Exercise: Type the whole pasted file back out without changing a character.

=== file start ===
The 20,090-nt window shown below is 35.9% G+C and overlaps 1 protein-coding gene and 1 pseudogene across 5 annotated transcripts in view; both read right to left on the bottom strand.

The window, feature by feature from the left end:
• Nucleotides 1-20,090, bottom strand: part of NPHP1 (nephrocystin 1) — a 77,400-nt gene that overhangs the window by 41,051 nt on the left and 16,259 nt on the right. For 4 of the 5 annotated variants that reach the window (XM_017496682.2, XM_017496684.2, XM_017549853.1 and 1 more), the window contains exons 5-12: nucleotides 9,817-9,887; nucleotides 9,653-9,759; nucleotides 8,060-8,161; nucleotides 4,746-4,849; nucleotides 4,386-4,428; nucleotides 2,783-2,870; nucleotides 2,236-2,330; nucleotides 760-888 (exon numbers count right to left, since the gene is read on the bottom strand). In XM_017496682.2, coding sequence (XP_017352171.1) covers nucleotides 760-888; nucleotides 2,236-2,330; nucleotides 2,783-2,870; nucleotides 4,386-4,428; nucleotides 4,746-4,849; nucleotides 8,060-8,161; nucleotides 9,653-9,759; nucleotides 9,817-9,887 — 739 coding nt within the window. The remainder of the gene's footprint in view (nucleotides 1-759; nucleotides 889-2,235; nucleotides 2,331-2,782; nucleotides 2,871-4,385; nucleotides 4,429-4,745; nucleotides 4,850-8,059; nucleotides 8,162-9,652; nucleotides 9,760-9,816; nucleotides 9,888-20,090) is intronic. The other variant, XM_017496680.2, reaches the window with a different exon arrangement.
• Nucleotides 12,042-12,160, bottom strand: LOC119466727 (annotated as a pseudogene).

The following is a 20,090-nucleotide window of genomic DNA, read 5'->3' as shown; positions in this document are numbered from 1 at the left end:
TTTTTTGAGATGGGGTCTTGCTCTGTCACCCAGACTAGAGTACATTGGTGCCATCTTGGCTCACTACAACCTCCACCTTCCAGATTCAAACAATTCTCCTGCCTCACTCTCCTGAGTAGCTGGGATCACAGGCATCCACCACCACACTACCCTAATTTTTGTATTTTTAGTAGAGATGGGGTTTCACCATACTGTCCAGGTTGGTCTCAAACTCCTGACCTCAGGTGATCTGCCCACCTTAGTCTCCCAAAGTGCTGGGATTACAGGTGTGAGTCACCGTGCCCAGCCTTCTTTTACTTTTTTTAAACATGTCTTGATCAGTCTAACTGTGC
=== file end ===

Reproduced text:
The 20,090-nt window shown below is 35.9% G+C and overlaps 1 protein-coding gene and 1 pseudogene across 5 annotated transcripts in view; both read right to left on the bottom strand.

The window, feature by feature from the left end:
• Nucleotides 1-20,090, bottom strand: part of NPHP1 (nephrocystin 1) — a 77,400-nt gene that overhangs the window by 41,051 nt on the left and 16,259 nt on the right. For 4 of the 5 annotated variants that reach the window (XM_017496682.2, XM_017496684.2, XM_017549853.1 and 1 more), the window contains exons 5-12: nucleotides 9,817-9,887; nucleotides 9,653-9,759; nucleotides 8,060-8,161; nucleotides 4,746-4,849; nucleotides 4,386-4,428; nucleotides 2,783-2,870; nucleotides 2,236-2,330; nucleotides 760-888 (exon numbers count right to left, since the gene is read on the bottom strand). In XM_017496682.2, coding sequence (XP_017352171.1) covers nucleotides 760-888; nucleotides 2,236-2,330; nucleotides 2,783-2,870; nucleotides 4,386-4,428; nucleotides 4,746-4,849; nucleotides 8,060-8,161; nucleotides 9,653-9,759; nucleotides 9,817-9,887 — 739 coding nt within the window. The remainder of the gene's footprint in view (nucleotides 1-759; nucleotides 889-2,235; nucleotides 2,331-2,782; nucleotides 2,871-4,385; nucleotides 4,429-4,745; nucleotides 4,850-8,059; nucleotides 8,162-9,652; nucleotides 9,760-9,816; nucleotides 9,888-20,090) is intronic. The other variant, XM_017496680.2, reaches the window with a different exon arrangement.
• Nucleotides 12,042-12,160, bottom strand: LOC119466727 (annotated as a pseudogene).

The following is a 20,090-nucleotide window of genomic DNA, read 5'->3' as shown; positions in this document are numbered from 1 at the left end:
TTTTTTGAGATGGGGTCTTGCTCTGTCACCCAGACTAGAGTACATTGGTGCCATCTTGGCTCACTACAACCTCCACCTTCCAGATTCAAACAATTCTCCTGCCTCACTCTCCTGAGTAGCTGGGATCACAGGCATCCACCACCACACTACCCTAATTTTTGTATTTTTAGTAGAGATGGGGTTTCACCATACTGTCCAGGTTGGTCTCAAACTCCTGACCTCAGGTGATCTGCCCACCTTAGTCTCCCAAAGTGCTGGGATTACAGGTGTGAGTCACCGTGCCCAGCCTTCTTTTACTTTTTTTAAACATGTCTTGATCAGTCTAACTGTGC